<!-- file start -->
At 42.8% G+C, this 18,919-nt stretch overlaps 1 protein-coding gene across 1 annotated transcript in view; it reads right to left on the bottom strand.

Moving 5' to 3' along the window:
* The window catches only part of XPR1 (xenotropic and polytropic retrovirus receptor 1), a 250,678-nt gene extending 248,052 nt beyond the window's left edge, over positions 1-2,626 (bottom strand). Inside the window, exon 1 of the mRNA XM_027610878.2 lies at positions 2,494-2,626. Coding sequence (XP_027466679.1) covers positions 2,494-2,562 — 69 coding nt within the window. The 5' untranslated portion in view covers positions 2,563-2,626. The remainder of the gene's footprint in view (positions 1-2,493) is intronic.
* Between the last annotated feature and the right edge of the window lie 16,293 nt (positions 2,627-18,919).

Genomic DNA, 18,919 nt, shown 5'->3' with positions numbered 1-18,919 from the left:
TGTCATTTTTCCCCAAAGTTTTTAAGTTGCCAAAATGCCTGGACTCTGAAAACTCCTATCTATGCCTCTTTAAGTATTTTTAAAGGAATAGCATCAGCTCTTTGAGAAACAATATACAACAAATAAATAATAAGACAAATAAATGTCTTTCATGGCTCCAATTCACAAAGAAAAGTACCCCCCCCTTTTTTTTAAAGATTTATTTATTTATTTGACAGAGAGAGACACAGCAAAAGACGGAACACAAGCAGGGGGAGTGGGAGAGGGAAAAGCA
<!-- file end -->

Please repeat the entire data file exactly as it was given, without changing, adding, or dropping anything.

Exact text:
At 42.8% G+C, this 18,919-nt stretch overlaps 1 protein-coding gene across 1 annotated transcript in view; it reads right to left on the bottom strand.

Moving 5' to 3' along the window:
* The window catches only part of XPR1 (xenotropic and polytropic retrovirus receptor 1), a 250,678-nt gene extending 248,052 nt beyond the window's left edge, over positions 1-2,626 (bottom strand). Inside the window, exon 1 of the mRNA XM_027610878.2 lies at positions 2,494-2,626. Coding sequence (XP_027466679.1) covers positions 2,494-2,562 — 69 coding nt within the window. The 5' untranslated portion in view covers positions 2,563-2,626. The remainder of the gene's footprint in view (positions 1-2,493) is intronic.
* Between the last annotated feature and the right edge of the window lie 16,293 nt (positions 2,627-18,919).

Genomic DNA, 18,919 nt, shown 5'->3' with positions numbered 1-18,919 from the left:
TGTCATTTTTCCCCAAAGTTTTTAAGTTGCCAAAATGCCTGGACTCTGAAAACTCCTATCTATGCCTCTTTAAGTATTTTTAAAGGAATAGCATCAGCTCTTTGAGAAACAATATACAACAAATAAATAATAAGACAAATAAATGTCTTTCATGGCTCCAATTCACAAAGAAAAGTACCCCCCCCTTTTTTTTAAAGATTTATTTATTTATTTGACAGAGAGAGACACAGCAAAAGACGGAACACAAGCAGGGGGAGTGGGAGAGGGAAAAGCA